Lance and Wendy are both in their 70’s. They booked a water taxi into the Abel Tasman National Park to enjoy a track walk. They were told the track walk was ‘easy peasy’. At low tide, it is, but an entirely different story at high tide! What should have been a great day, turned into an ordeal. Here’s some Abel Tasman National Park tour options to suit your budget and fitness.
This is probably the most popular option into the Abel Tasman National Park. Take one of the water taxis from Kaiteriteri and get dropped off in one of the bays alone the shoreline. Stay on the beach to sunbath, or take a walk on the Abel Tasman Track. Get collected by water taxi at another bay. If you want to walk between bays, make sure you check the tides beforehand. You’ll need good walking shoes, food and bottled water. See more details.
Join a sea kayaking tour for a half day, full day or overnight stay. Many visitors to New Zealand are trying this activity for the very first time in their lives. It’s safe, fun and no previous experience is required. However, your feet will get wet and the sun is strong. Take sun cream and a wide brimmed hat. If you don’t want to sit for a long period in a kayak, the good alternative is the kayak/walk option. See more details.
If you really want to learn more about the area, Abel Tasman Eco Tours is suitable for everyone, including children and seniors. Read our blog. You’ll get a wider range of experiences that larger boats don’t offer. Imagine a world of golden sands, majestic native New Zealand forests and private inlets. See more details here.
This option suits the leisure traveller. Imagine cruising on a yacht or a 14 metre full-displacement cat, with a beautiful timber interior. Little physical effort is required and you relax in comfort to enjoy the turquoise blue of the ocean. You’ll explore remote beaches and be able to take the kayaks out for a short paddle. A highlight is the tasty lunch with local fresh seafood and wine. It’s perfect for the soft adventure explorer. See more details here.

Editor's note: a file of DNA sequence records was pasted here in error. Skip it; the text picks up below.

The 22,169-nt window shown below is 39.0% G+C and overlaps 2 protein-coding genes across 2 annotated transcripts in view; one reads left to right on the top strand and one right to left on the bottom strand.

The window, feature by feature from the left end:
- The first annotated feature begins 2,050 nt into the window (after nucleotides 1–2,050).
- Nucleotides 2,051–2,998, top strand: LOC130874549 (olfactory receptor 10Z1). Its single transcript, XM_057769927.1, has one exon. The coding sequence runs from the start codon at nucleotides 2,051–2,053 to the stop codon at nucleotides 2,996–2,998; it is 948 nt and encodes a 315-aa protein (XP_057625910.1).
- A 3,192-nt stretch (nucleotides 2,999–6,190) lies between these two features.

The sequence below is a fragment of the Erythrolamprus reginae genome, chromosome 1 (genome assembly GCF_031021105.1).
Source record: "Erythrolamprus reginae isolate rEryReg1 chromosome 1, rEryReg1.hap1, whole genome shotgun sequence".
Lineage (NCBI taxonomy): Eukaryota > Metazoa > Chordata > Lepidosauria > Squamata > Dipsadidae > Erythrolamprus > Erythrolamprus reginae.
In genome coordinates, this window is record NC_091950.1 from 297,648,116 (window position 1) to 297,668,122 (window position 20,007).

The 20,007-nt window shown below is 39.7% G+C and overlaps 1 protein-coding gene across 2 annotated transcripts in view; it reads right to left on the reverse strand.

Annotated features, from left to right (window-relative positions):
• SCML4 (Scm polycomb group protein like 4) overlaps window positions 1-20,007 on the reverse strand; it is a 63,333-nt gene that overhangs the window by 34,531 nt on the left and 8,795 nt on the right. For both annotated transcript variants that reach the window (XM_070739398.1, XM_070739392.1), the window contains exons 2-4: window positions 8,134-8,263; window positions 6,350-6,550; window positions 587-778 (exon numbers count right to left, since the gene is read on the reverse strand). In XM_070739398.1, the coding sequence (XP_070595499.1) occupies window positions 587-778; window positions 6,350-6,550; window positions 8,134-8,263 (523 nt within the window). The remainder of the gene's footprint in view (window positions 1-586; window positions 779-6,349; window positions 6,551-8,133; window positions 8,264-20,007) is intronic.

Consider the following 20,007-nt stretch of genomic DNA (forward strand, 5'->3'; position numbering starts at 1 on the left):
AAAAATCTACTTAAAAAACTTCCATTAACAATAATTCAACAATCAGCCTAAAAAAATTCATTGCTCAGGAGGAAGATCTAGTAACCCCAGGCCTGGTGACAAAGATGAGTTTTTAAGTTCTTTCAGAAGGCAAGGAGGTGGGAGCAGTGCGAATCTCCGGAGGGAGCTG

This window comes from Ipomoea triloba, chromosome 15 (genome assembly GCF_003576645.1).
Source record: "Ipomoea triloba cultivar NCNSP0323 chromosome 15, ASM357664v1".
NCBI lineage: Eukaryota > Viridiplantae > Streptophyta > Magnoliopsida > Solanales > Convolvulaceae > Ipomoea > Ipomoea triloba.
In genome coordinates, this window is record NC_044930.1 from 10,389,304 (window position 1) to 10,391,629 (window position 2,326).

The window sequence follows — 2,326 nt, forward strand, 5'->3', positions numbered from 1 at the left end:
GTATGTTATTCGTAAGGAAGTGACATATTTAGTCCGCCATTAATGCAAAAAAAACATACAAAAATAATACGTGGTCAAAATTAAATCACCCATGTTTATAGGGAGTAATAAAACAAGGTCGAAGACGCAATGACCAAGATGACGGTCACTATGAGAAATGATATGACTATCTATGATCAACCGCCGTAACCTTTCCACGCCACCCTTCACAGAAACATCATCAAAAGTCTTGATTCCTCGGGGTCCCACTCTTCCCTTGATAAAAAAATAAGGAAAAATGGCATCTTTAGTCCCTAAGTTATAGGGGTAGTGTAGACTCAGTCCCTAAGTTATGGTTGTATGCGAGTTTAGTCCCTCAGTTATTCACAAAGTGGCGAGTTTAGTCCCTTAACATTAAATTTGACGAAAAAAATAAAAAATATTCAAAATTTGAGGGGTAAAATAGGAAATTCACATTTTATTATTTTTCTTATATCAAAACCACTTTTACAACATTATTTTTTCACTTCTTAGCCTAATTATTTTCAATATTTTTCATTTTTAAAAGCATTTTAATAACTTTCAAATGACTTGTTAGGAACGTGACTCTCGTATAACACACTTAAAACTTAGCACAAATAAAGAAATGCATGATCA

Abel Tasman Eco Tours has a great company slogan “Open your eyes” Owner, Stew Robertson, has these words written on his boat and t-shirts. It’s a great way to show his passion for the Abel Tasman National Park .
Abel Tasman Eco Tours has gained popularity with international travellers genuinely interested in eco adventure. There are 4 different tours on offer. We chose the Golden Future Boat day tour, starting from the Marehau boat ramp. This is a small group tour with a maximum of 14 people.
The photos in the Abel Tasman Eco Tours brochure are true to life. Heading out to the open sea, the emerald green of the water was striking! We came across a school of curious Dusky Dolphins. What a moment that was.
Larger boats don’t have access to the idyllic inlets along the coast but Abel Tasman Eco Tours do. These are the areas we managed to get a close-up view of Eagle Rays gliding elegantly beneath us. There were a number of very relaxed fur seals chilling out alongside the boat.
There’s very little sea traffic in this paradise. And the local operators you occasionally meet on the journey, happily share information of the day. This kayak guide stopped for a interesting chat just before we exited the inlets.
Stew’s knowledge is impressive. Throughout the tour, he was able to answer every question fired at him.
We stopped at Sandfly Bay for lunch and a forest walk. Silver ferns (Pongas) feature all along the track here. They’re nature’s street lamps, glowing in the dark, showing the way back.
This waterfall provided a welcomed moment of serenity.
Stew was determined to find some whitebait and after a bit of wading around, he found some of this New Zealand delicacy…
…plus some rather impressive jellyfish.
Abel Tasman Eco Tours helps in conservation projects and pest control programmes. Stew knows where to find those cute little Blue Penguins, gannets and cormorants.
Flexibility is the key to a good eco tour. Stew was able to change the plan at any time to suit a particular request. And that made all the difference.
View other travel blogs on the Abel Tasman region: